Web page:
MLA 2022 CFP: Circuitous Channels: The Communications Circuit at 40
Circuitous Channels: The Communications Circuit at 40
Robert Darnton’s “communications circuit,” proposed in his field-defining 1982 essay “What Is the History of Books?”, has become one of book history’s foundational paradigms. Since 1982, the “communications circuit” has been endlessly reprinted, debated, revised, and amended; it has become a touchstone heuristic for more articles, books, and papers than it is possible to list.
On the 40th anniversary of “What Is the History of Books?,” this panel strives to reckon with the circuit’s legacy—its impact on and relationship to the “advances in book history that occurred during the following quarter of a century” (Darnton 2007)—its present-day applications, and its potential futures. How has Darnton’s schema enabled and served the interdisciplinary fields and projects that fall under the loose rubric of “book history” and “print culture”? What “alternative routes and circuitous channels” (Murray 2004) in the life cycles of books would an updated circuit attend to? What generative tensions arise when we consider the circuit’s limits and potentials for fields that have, historically, existed in tension with “book history” as it emerged in the 1980s—feminist and Black print cultural studies, for example?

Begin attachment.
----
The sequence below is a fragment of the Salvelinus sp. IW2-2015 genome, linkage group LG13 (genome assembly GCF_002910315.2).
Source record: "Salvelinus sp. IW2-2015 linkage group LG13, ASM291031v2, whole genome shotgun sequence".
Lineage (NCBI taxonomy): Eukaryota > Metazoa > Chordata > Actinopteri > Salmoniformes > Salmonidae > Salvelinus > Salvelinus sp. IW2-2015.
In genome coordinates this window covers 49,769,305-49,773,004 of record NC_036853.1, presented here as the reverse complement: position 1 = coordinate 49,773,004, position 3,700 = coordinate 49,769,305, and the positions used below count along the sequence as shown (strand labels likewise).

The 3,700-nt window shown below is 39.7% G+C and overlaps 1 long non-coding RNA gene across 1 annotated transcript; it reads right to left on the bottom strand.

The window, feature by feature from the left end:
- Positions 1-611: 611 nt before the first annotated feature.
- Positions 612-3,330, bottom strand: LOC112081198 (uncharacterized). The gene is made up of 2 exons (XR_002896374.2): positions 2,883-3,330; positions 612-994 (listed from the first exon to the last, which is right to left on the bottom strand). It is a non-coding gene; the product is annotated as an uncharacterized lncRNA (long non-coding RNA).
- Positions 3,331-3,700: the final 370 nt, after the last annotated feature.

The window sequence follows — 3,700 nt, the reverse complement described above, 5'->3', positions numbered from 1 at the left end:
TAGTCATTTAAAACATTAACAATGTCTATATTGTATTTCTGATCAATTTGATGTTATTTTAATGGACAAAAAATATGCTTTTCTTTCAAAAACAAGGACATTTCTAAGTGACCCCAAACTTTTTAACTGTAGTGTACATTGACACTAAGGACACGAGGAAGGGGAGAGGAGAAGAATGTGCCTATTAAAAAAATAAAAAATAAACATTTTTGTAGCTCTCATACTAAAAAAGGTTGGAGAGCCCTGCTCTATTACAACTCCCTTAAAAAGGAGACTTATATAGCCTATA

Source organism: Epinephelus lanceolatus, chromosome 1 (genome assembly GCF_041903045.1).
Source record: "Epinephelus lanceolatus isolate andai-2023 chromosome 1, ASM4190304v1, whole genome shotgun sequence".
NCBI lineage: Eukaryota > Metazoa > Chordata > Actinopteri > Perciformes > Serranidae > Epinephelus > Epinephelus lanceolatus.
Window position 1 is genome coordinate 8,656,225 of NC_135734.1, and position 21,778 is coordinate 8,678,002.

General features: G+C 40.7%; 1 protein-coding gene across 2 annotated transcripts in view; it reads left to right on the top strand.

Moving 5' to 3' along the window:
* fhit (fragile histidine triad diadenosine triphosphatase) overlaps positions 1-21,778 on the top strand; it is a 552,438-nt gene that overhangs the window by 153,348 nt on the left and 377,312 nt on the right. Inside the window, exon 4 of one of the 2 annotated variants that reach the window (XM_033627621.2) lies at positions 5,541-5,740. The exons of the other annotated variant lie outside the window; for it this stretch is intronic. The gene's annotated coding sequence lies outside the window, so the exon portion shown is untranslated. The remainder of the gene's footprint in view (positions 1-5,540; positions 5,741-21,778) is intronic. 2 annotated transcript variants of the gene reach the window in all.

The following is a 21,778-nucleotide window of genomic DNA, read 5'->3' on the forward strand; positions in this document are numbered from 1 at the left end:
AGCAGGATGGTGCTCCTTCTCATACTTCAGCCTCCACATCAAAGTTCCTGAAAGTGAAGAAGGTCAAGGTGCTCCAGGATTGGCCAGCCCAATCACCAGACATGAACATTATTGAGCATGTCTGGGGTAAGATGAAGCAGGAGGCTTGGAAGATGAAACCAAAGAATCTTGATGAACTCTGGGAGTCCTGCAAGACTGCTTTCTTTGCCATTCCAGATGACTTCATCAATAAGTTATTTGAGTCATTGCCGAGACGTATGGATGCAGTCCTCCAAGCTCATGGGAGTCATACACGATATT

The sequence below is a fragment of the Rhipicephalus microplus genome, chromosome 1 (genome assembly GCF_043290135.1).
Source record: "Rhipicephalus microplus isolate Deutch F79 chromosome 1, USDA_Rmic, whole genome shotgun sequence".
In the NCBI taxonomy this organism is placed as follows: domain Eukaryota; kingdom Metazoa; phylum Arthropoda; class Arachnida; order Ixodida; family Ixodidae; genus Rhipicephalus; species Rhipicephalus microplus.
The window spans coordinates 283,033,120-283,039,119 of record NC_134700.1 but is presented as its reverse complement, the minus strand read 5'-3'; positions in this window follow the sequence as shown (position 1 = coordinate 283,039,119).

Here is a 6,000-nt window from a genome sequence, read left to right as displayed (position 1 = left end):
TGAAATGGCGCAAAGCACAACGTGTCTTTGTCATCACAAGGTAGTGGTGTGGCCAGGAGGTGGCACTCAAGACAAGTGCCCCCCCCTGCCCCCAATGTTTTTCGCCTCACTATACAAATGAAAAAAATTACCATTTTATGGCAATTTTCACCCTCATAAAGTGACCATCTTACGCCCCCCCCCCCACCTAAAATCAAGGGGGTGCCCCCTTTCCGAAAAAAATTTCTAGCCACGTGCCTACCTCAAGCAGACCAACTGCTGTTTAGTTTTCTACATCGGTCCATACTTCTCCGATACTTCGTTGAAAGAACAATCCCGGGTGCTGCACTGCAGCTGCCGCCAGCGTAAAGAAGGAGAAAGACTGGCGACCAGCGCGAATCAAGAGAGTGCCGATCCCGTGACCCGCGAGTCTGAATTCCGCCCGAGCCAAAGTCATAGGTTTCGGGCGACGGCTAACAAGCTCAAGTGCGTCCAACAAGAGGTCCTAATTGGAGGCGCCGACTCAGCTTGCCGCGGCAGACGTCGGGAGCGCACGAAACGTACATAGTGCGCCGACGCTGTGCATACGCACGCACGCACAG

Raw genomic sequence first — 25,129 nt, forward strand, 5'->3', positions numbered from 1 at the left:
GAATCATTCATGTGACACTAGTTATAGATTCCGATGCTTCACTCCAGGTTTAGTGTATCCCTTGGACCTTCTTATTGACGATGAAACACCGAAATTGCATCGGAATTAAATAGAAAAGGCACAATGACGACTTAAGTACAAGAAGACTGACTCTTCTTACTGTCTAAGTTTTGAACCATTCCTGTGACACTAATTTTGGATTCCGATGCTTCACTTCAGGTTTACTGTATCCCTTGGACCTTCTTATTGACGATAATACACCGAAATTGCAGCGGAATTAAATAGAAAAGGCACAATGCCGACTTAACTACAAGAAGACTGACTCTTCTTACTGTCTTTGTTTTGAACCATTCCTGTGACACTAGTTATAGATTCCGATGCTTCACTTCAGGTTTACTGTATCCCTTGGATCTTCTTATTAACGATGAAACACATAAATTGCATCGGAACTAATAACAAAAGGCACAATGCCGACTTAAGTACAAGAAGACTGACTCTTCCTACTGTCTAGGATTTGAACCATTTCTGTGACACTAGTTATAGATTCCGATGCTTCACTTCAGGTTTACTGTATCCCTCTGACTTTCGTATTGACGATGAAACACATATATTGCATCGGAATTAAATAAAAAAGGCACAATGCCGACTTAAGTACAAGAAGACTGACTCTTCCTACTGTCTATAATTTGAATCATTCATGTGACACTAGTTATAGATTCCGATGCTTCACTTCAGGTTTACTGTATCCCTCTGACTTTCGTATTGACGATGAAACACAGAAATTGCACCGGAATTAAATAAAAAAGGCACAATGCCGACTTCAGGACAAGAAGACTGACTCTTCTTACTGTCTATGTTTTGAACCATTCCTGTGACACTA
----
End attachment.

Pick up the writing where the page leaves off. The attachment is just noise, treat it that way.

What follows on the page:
Please send abstracts of approximately 300 words in length and a brief biographical note to Alec Pollak (firstname.lastname@example.org) by March 12th, 2021.
Please note: This is a Call for Papers for a special session at the MLA Annual Convention, January 6-9, 2022, in Washington, DC. This is a non-guaranteed session; it is contingent upon acceptance by the MLA Program Committee. Applicants will be notified within a week of March 12th, if not sooner. Prospective presenters must be members of the MLA by April 1.